I worked for a time on the Comprehensive $\TeX$ Archive Network (CTAN). If you write $\TeX$-related software that you want to offer to the community, then you send it to CTAN where users can find it and where the standard distributions MiKTeX and TeX Live (as well as commercial vendors) can also find it. I saw there the advantage of having an authoritative single source — think of the waste if every $\LaTeX$ user had to do their own search for the latest version of the package that makes hyperlinks.
There are sites that offer lists of open math books (the American Institute of Mathematics (AIM) comes to mind but there are others such as the Open Textbook Library). These sites are great but have limitations. For instance, AIM requires that a work has been used by someone other than an author, which rules out some in-progress projects. Other sites are restricted to one subfield or another, or are simply restricted to what the site's owner has run across. I'd like to see a comprehensive archive with a mission of helping the community, including helping it grow.
- One stop shopping for users: Instructors and students alike can easily see the choices. This also includes one-stop shopping for aggregators.
- People could search by topic, level, license, etc.
- Opens the possibility of offering and collecting reviews, keeping a count of adoptions, as well as allowing upvotes and comments.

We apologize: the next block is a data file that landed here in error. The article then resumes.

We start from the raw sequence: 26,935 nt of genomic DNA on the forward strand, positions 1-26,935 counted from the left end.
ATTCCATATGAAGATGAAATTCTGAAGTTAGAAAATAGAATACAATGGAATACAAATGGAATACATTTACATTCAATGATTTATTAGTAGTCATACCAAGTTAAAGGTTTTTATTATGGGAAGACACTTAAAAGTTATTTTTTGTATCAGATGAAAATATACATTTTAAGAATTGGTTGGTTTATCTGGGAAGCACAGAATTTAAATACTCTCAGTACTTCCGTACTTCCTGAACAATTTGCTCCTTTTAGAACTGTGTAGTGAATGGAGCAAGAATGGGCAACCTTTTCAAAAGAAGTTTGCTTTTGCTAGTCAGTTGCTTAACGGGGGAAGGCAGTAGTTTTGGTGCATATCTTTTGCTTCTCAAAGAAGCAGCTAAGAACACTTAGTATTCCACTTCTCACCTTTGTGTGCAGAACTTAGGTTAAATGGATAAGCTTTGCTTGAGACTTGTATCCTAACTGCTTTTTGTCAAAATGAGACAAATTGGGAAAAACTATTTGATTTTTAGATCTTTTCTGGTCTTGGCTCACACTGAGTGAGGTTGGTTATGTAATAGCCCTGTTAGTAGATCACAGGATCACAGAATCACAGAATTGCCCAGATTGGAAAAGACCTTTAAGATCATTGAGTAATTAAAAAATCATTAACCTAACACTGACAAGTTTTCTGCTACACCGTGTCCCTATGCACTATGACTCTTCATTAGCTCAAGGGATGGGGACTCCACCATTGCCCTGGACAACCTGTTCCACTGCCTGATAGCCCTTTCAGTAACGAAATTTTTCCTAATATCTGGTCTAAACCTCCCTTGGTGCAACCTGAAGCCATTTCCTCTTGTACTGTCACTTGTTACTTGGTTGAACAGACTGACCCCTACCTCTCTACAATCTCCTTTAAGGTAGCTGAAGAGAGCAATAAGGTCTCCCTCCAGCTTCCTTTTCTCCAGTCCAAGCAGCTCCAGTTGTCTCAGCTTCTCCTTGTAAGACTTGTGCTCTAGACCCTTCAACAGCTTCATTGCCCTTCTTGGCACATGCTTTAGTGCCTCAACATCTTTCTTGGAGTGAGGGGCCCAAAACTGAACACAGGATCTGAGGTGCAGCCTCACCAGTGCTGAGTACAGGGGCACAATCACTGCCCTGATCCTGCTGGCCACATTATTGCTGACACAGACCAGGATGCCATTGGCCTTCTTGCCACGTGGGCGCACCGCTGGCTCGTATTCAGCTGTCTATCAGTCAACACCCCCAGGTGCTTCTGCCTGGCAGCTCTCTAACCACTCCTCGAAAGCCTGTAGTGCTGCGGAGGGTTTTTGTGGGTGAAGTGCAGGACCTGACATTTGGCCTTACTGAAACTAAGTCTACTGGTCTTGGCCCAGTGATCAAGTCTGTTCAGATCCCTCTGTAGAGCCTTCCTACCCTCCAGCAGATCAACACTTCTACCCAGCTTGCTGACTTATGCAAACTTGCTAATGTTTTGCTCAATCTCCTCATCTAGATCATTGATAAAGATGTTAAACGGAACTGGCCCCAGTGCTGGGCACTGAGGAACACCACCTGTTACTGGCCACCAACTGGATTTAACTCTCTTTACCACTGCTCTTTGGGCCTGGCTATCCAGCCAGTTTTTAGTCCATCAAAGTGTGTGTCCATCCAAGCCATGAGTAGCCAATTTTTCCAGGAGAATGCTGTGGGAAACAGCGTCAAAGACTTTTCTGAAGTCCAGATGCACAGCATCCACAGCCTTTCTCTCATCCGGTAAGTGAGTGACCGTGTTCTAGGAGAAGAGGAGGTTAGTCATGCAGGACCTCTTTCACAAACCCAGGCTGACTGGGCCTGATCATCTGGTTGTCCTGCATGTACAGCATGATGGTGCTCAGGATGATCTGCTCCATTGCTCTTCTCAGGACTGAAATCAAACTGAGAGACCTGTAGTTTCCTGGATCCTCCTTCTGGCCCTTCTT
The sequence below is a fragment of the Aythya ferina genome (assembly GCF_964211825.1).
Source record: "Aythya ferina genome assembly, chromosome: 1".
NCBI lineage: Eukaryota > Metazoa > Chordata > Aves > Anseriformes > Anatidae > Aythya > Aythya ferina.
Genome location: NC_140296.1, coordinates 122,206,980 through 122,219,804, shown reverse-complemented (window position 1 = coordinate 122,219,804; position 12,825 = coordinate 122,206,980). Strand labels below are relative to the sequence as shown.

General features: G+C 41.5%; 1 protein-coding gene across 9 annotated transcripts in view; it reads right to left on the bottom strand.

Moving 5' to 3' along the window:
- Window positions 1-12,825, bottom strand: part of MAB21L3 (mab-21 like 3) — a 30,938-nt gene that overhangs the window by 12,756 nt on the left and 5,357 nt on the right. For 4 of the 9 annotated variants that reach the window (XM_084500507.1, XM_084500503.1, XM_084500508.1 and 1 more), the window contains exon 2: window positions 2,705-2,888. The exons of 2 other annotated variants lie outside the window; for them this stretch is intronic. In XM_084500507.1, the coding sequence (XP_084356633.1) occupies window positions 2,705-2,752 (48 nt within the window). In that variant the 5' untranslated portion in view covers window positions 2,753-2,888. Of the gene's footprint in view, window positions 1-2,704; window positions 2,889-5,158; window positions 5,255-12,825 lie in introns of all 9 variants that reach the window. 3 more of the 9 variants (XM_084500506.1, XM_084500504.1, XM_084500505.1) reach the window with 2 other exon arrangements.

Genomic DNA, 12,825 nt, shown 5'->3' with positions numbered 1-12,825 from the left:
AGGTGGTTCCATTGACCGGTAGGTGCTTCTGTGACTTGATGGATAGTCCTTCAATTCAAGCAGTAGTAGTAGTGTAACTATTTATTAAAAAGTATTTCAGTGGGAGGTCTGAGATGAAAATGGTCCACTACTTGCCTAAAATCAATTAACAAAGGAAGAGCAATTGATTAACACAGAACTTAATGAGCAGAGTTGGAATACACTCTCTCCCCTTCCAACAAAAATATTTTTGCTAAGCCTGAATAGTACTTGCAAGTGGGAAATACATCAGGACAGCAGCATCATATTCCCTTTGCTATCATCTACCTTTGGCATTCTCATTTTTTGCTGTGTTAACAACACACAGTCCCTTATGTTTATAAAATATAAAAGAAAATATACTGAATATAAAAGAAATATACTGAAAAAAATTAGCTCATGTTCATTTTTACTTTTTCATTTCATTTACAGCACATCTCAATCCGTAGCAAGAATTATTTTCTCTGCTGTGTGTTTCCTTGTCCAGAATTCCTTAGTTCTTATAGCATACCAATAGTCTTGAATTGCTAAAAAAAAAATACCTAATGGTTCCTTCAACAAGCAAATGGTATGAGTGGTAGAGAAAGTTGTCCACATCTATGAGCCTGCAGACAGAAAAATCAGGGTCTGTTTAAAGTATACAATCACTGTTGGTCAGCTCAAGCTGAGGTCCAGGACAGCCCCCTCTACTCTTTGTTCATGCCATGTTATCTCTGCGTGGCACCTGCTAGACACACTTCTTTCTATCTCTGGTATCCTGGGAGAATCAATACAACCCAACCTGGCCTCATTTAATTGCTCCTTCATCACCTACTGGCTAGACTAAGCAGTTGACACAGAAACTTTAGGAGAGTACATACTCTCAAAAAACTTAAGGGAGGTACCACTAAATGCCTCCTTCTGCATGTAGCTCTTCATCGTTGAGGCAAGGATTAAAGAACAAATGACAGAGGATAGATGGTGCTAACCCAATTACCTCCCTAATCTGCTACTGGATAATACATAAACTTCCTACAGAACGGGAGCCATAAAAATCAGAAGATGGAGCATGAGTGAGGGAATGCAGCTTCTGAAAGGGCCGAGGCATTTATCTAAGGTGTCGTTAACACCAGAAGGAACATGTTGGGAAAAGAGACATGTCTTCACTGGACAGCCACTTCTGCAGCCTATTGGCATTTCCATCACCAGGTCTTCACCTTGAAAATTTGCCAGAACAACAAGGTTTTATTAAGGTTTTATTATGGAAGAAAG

- Gives new initiatives the chance to get noticed. Established projects appear on the top of search engine results, naturally. New works could use a boost.
- Offers authoritative versions. I have a text that has been online since 1996-ish and when a person enters my information into a search engine, years-old versions are prominent.
- Links to other resources, such as mailing lists or events. For instance, the site could have been used to announce the Baltimore session on open-source texts.
As I mentioned, I have some experience in this area. The network traffic is not that great. When I ran the CTAN site there was traffic (particularly in late August), but it was not a major issue.
In addition there are now software systems well-adapted to writing such sites. I like Django (free, open-source), but there are a number of others. Such systems reduce the burden of development.
Such a site would be, I would think, a boost to the community. But in some ways the technicalities are not the hard part — the hard part is getting people to adopt the site. I wonder; are folks interested?
Saint Michael's College